11. I’d lose some respect for the museum if they decided to bend to the demands of those who view art differently.

    Art is art, there are subjects that inspire, and some that make us think. There have been some that were downright offensive! Taking sides upon how they feel about the art is one thing: it is downright insane to demand apologies and removal of artwork, based upon unfounded racial uproar.

    I don’t need lecturing on here, so move on. I read the story, but do not feel the same way the protesting group feels. Hatred exists in all forms, to all people.

    1. Why do you think museums are neutral? They never are. They already took a side by presenting this. The notion that museums are neutral are a fiction about something that has never existed. Traditional museums were often part of the colonial project (most are filled with the spoila of conquest) and the enforcement of white supremacist ideas (focusing on European and white art). Contemporary art spaces are just as guilty of being of their time and representing the values of the elites and not other people.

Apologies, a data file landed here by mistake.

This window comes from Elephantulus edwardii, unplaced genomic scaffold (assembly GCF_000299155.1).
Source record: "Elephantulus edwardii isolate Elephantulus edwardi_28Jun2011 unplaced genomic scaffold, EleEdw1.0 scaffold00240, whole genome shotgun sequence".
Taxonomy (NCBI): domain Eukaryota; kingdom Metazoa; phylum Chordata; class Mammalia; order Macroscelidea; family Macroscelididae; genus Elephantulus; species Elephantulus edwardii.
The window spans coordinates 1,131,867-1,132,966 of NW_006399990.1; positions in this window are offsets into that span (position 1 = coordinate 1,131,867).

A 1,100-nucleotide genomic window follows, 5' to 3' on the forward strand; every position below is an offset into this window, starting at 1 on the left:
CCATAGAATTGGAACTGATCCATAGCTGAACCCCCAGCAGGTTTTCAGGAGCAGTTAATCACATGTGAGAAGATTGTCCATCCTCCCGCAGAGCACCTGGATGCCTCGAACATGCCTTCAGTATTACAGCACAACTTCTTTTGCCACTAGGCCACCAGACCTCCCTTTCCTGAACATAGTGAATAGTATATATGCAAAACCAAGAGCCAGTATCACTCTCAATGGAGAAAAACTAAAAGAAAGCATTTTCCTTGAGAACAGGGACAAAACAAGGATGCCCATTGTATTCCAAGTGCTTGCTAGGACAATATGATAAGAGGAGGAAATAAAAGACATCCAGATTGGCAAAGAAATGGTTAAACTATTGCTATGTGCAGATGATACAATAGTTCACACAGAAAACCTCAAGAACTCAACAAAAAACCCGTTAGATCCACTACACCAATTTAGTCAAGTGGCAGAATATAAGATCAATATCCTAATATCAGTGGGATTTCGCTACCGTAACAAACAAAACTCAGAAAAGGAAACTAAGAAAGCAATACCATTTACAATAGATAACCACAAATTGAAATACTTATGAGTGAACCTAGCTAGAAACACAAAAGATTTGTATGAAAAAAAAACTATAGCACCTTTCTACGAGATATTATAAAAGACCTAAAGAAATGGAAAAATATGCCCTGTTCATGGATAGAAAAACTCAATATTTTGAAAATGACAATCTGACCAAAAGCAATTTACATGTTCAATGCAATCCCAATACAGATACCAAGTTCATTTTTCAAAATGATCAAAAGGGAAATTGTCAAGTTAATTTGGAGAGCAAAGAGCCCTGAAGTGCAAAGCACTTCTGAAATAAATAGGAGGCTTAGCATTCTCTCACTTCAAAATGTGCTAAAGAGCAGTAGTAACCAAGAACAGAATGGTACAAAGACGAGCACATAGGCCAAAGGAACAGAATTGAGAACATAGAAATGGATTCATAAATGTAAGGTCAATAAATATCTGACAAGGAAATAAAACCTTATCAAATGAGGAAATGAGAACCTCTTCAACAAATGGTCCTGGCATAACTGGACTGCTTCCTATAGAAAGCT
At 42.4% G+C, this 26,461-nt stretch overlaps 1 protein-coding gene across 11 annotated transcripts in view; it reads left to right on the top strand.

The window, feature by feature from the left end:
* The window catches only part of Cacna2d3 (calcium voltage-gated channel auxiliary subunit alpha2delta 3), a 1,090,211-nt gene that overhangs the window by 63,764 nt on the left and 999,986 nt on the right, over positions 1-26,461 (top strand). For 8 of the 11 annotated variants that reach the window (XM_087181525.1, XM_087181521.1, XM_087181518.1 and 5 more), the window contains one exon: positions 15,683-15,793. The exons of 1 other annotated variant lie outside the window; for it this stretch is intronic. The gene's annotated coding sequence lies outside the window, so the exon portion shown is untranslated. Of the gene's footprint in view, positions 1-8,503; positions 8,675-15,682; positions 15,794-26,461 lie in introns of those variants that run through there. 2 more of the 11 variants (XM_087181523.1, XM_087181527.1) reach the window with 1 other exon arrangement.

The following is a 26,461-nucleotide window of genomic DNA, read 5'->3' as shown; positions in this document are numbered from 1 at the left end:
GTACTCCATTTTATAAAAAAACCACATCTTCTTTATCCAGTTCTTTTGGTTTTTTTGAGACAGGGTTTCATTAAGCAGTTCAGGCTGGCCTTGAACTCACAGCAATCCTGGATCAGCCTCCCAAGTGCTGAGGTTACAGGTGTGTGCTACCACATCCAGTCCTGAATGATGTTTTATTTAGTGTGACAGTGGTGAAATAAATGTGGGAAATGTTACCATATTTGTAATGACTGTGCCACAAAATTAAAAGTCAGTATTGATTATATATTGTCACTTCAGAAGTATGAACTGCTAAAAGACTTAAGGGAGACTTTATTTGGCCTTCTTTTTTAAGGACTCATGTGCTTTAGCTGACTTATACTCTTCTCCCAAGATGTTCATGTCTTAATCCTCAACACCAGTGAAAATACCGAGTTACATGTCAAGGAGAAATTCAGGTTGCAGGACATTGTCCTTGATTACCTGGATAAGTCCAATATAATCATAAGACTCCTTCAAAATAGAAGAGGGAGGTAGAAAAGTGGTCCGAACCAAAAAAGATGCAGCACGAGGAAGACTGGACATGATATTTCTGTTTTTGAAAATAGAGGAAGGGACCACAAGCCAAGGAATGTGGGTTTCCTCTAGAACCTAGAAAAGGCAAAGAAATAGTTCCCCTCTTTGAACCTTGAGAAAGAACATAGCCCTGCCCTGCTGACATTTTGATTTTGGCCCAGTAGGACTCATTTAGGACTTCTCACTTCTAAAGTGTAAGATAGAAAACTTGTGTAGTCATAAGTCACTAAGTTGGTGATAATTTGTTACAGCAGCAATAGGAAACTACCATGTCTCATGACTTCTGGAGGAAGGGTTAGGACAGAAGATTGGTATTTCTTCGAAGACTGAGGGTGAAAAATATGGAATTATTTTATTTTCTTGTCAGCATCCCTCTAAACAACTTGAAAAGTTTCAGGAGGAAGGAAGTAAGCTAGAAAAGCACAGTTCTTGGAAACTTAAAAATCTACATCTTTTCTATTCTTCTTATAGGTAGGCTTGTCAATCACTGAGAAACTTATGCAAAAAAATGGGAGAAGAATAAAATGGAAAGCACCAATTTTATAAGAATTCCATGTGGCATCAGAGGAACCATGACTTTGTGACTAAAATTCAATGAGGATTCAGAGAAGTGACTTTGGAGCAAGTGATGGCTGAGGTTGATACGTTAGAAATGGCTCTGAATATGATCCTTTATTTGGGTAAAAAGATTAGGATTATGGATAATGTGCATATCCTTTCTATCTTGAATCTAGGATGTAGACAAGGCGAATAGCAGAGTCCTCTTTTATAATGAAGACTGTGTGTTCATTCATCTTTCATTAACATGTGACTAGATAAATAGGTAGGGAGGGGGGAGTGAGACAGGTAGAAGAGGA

12. Yes, let’s take the art down because it offends us. People should lose their jobs over this. And let’s make sure no banned books are in the libraries. Let’s boycott every work by anyone who has done anything wrong in their lives. I don’t think that the cycle of oppression–>victimization–>oppression of oppressors by victims is working. Do you think that cleaning up every piece of creative expression that is remotely offensive will make the world a fairer, less prejudiced place? The purpose of art is to make us THINK. Take away anything that doesn’t agree with your worldview and what do you have left? No discussions, no expanding of one’s horizons, no learning. What we end up with is a world where everyone should be afraid of doing anything that might offend another person. I’m all for positive social change on a real, person-to-person basis, but it’s not going to be achieved through complaining about an art exhibit.